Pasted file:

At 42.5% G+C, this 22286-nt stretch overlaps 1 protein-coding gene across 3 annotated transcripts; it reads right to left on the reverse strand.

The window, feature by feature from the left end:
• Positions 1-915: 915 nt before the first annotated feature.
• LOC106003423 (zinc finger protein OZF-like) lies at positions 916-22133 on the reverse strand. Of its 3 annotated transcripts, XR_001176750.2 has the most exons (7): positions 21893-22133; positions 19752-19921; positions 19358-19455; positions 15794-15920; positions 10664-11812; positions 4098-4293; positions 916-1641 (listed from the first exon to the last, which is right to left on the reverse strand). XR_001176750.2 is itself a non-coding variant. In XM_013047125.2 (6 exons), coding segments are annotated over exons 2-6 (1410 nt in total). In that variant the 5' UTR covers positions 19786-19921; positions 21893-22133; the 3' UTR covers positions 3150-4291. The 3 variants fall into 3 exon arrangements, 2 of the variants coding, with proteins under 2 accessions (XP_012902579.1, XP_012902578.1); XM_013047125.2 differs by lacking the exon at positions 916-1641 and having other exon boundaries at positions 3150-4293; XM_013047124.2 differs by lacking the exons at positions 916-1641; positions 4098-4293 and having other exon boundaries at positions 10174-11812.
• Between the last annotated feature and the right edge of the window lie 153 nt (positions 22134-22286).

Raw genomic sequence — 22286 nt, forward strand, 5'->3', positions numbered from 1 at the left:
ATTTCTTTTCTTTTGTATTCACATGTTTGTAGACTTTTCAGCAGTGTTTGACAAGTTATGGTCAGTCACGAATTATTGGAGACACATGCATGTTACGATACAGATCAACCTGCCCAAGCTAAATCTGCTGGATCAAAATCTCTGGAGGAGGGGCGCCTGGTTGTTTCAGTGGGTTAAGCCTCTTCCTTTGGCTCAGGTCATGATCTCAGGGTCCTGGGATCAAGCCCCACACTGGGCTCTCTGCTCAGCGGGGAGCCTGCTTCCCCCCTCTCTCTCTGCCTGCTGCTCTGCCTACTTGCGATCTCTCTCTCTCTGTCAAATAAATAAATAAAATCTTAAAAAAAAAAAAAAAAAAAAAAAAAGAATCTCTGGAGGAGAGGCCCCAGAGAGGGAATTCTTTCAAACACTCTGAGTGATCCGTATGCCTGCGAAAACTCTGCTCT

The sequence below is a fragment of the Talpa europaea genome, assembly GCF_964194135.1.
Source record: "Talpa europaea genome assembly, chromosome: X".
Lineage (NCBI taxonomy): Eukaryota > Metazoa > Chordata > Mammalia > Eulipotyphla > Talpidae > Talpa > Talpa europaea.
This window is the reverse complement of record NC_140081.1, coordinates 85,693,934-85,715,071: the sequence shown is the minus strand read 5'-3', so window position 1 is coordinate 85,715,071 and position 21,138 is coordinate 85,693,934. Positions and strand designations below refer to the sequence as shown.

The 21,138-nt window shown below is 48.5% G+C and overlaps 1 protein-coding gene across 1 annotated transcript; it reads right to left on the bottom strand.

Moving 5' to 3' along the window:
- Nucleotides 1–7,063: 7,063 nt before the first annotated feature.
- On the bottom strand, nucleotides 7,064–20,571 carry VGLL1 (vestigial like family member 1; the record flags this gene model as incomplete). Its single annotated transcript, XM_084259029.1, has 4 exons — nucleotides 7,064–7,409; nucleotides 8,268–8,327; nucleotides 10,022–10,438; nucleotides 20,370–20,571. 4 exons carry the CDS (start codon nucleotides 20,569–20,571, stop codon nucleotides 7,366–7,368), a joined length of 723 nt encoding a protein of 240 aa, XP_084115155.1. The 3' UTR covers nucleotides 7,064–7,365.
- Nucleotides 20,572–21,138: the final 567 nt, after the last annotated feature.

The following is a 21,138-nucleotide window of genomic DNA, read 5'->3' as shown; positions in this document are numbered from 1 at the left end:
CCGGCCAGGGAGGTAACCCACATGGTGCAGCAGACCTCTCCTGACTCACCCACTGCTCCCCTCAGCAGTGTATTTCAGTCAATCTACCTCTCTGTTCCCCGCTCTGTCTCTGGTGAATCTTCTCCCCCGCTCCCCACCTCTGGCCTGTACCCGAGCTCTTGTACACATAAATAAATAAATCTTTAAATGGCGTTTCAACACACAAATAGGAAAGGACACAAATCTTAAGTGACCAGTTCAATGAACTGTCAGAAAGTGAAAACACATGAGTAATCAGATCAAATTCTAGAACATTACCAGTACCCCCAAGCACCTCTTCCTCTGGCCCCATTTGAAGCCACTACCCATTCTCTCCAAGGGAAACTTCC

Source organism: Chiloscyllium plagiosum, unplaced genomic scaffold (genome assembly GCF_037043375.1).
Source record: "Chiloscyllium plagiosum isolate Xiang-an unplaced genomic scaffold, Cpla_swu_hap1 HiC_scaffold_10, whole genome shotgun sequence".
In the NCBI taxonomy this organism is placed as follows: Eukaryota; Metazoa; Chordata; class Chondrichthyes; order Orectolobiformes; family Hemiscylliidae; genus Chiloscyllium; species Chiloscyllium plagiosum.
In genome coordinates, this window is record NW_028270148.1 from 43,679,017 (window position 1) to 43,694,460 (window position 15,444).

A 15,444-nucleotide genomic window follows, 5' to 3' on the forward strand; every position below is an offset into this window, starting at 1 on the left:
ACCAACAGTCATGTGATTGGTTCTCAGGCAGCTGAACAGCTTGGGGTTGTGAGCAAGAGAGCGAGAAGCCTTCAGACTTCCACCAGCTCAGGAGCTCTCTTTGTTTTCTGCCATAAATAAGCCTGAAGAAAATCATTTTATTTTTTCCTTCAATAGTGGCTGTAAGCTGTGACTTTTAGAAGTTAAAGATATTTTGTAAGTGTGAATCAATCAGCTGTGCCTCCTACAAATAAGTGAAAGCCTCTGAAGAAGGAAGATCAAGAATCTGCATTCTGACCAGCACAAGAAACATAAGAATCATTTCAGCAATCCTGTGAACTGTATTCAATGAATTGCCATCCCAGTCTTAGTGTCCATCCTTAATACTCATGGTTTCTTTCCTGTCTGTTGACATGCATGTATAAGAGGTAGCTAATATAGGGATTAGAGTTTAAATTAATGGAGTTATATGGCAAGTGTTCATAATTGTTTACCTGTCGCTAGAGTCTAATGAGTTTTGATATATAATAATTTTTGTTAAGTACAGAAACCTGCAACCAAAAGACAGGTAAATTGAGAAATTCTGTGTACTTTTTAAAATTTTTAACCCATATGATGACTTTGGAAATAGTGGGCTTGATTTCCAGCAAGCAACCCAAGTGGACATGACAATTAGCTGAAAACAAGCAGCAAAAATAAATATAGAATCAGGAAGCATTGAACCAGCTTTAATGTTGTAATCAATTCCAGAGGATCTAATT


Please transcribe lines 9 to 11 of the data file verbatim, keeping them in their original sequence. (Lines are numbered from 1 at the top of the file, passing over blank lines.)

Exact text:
Source record: "Talpa europaea genome assembly, chromosome: X".
Lineage (NCBI taxonomy): Eukaryota > Metazoa > Chordata > Mammalia > Eulipotyphla > Talpidae > Talpa > Talpa europaea.
This window is the reverse complement of record NC_140081.1, coordinates 85,693,934-85,715,071: the sequence shown is the minus strand read 5'-3', so window position 1 is coordinate 85,715,071 and position 21,138 is coordinate 85,693,934. Positions and strand designations below refer to the sequence as shown.